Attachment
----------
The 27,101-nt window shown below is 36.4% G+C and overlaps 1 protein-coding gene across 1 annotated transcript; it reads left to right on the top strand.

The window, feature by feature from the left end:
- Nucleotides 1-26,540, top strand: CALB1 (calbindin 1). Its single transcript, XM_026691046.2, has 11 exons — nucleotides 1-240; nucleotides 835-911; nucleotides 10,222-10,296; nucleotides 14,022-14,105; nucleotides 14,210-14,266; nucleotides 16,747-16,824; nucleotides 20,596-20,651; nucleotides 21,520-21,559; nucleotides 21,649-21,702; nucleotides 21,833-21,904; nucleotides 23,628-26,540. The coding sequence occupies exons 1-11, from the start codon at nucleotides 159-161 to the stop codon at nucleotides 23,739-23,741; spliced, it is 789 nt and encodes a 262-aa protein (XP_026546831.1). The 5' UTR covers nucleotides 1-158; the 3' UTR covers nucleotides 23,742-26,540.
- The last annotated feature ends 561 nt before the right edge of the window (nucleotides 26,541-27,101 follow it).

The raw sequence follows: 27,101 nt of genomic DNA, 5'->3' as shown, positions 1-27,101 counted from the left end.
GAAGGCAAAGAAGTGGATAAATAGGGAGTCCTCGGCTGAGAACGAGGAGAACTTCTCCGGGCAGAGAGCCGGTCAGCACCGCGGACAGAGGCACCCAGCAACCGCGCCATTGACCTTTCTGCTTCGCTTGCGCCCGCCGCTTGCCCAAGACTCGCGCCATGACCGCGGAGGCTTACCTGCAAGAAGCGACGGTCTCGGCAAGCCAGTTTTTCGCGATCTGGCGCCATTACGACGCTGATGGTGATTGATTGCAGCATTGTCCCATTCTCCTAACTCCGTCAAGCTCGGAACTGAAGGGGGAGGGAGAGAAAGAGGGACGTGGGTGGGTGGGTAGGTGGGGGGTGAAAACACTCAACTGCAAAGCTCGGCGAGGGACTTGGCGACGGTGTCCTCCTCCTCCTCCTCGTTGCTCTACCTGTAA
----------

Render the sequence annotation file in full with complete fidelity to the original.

The 27,101-nt window shown below is 36.4% G+C and overlaps 1 protein-coding gene across 1 annotated transcript; it reads left to right on the top strand.

The window, feature by feature from the left end:
- Nucleotides 1-26,540, top strand: CALB1 (calbindin 1). Its single transcript, XM_026691046.2, has 11 exons — nucleotides 1-240; nucleotides 835-911; nucleotides 10,222-10,296; nucleotides 14,022-14,105; nucleotides 14,210-14,266; nucleotides 16,747-16,824; nucleotides 20,596-20,651; nucleotides 21,520-21,559; nucleotides 21,649-21,702; nucleotides 21,833-21,904; nucleotides 23,628-26,540. The coding sequence occupies exons 1-11, from the start codon at nucleotides 159-161 to the stop codon at nucleotides 23,739-23,741; spliced, it is 789 nt and encodes a 262-aa protein (XP_026546831.1). The 5' UTR covers nucleotides 1-158; the 3' UTR covers nucleotides 23,742-26,540.
- The last annotated feature ends 561 nt before the right edge of the window (nucleotides 26,541-27,101 follow it).

The raw sequence follows: 27,101 nt of genomic DNA, 5'->3' as shown, positions 1-27,101 counted from the left end.
GAAGGCAAAGAAGTGGATAAATAGGGAGTCCTCGGCTGAGAACGAGGAGAACTTCTCCGGGCAGAGAGCCGGTCAGCACCGCGGACAGAGGCACCCAGCAACCGCGCCATTGACCTTTCTGCTTCGCTTGCGCCCGCCGCTTGCCCAAGACTCGCGCCATGACCGCGGAGGCTTACCTGCAAGAAGCGACGGTCTCGGCAAGCCAGTTTTTCGCGATCTGGCGCCATTACGACGCTGATGGTGATTGATTGCAGCATTGTCCCATTCTCCTAACTCCGTCAAGCTCGGAACTGAAGGGGGAGGGAGAGAAAGAGGGACGTGGGTGGGTGGGTAGGTGGGGGGTGAAAACACTCAACTGCAAAGCTCGGCGAGGGACTTGGCGACGGTGTCCTCCTCCTCCTCCTCGTTGCTCTACCTGTAA